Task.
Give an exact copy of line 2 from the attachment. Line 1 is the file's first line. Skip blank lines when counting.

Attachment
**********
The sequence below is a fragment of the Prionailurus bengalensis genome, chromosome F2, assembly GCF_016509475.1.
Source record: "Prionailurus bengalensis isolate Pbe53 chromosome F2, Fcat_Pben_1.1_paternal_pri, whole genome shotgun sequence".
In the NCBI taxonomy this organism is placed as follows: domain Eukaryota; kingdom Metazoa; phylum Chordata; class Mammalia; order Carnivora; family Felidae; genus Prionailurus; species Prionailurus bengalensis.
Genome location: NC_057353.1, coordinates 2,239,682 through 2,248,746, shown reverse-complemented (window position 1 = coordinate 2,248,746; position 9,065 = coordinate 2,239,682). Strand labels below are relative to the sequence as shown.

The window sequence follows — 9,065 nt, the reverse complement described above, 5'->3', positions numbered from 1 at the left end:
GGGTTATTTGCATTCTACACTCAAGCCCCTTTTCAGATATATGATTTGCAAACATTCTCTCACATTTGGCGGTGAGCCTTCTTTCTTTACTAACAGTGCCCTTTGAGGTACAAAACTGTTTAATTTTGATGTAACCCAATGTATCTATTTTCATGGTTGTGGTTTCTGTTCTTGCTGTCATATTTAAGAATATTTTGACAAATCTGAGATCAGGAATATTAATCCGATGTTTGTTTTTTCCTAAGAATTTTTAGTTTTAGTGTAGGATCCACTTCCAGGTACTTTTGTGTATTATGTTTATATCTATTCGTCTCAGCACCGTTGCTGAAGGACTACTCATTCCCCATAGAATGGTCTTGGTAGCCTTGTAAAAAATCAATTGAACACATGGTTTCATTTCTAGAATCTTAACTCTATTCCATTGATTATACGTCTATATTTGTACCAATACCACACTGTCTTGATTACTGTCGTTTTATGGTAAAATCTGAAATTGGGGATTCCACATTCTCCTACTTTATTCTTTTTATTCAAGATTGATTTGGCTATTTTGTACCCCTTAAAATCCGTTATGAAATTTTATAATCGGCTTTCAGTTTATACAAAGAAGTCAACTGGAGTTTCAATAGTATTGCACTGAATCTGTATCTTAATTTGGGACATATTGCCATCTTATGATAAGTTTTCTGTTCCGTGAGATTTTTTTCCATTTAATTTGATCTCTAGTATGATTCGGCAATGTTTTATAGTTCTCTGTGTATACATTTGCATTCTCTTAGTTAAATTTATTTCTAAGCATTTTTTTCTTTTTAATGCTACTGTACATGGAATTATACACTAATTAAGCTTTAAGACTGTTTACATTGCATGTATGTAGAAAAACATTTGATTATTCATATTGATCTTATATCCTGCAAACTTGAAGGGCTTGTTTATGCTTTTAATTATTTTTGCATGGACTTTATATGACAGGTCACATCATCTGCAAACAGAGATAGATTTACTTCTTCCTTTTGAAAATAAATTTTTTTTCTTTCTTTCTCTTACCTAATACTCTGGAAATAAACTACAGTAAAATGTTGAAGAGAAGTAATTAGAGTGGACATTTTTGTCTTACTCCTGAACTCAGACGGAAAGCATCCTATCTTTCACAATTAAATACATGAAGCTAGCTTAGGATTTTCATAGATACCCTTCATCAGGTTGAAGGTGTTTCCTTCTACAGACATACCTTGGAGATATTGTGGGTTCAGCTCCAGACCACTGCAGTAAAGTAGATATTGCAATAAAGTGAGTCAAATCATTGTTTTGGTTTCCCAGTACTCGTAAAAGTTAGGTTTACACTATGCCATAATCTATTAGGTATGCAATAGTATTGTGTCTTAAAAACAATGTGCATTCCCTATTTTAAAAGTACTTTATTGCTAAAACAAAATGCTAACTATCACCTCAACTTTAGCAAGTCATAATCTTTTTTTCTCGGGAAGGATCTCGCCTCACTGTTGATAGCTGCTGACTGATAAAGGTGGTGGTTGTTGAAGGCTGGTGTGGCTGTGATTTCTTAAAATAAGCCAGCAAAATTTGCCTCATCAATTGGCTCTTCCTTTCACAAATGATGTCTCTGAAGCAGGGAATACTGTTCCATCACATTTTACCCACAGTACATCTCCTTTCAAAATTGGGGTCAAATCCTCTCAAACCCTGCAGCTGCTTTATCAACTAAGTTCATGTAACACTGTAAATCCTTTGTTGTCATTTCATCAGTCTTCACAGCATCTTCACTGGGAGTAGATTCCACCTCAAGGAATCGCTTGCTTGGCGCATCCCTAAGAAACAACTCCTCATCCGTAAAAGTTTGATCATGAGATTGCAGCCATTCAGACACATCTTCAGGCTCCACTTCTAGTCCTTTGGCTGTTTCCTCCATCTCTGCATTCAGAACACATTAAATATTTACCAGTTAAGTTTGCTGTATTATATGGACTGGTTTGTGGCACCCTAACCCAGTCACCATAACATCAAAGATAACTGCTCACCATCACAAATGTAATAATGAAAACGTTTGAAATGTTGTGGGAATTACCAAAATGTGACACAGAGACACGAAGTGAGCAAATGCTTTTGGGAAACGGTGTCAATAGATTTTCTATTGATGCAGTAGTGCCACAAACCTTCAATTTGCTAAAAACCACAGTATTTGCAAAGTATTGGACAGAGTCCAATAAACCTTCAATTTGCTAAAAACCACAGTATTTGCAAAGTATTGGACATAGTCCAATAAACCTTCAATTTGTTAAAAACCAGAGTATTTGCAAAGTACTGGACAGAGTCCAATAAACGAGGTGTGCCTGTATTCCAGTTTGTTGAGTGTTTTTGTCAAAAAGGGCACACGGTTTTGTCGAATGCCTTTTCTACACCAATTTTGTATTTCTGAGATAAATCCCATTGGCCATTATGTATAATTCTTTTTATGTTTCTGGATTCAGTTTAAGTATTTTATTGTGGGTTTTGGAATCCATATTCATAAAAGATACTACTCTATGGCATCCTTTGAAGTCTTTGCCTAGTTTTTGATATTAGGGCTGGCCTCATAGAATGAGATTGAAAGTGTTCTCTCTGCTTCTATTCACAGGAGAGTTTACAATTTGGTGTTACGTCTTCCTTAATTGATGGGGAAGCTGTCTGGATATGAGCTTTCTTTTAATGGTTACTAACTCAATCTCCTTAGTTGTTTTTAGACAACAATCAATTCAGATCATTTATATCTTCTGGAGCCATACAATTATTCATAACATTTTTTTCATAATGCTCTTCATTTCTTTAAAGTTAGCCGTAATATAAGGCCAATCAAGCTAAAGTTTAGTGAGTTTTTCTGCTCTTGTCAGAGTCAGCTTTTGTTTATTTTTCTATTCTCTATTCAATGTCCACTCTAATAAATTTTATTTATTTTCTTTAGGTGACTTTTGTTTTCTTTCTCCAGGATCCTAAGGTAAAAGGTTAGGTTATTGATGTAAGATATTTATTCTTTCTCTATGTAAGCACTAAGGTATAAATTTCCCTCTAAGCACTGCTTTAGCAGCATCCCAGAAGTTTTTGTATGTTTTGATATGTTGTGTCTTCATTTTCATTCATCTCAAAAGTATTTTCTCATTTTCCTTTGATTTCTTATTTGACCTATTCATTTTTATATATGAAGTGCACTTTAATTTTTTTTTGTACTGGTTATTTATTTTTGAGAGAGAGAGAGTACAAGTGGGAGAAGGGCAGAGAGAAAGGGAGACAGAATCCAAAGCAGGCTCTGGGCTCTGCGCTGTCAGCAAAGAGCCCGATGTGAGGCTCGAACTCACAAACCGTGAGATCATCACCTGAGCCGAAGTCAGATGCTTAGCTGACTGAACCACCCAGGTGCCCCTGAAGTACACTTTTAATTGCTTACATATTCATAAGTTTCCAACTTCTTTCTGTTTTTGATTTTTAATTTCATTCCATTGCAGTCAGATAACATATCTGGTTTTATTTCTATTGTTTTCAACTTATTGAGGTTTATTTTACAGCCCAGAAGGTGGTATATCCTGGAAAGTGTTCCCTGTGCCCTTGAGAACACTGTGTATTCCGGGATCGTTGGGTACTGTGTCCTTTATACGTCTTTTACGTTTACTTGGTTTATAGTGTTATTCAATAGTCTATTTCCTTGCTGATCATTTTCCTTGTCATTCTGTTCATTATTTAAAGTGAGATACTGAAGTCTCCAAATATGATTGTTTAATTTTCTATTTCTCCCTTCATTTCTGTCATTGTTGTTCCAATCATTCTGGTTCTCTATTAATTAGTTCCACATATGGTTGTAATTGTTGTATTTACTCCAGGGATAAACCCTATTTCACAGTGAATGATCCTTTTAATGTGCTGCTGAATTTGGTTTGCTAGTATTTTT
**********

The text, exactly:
Source record: "Prionailurus bengalensis isolate Pbe53 chromosome F2, Fcat_Pben_1.1_paternal_pri, whole genome shotgun sequence".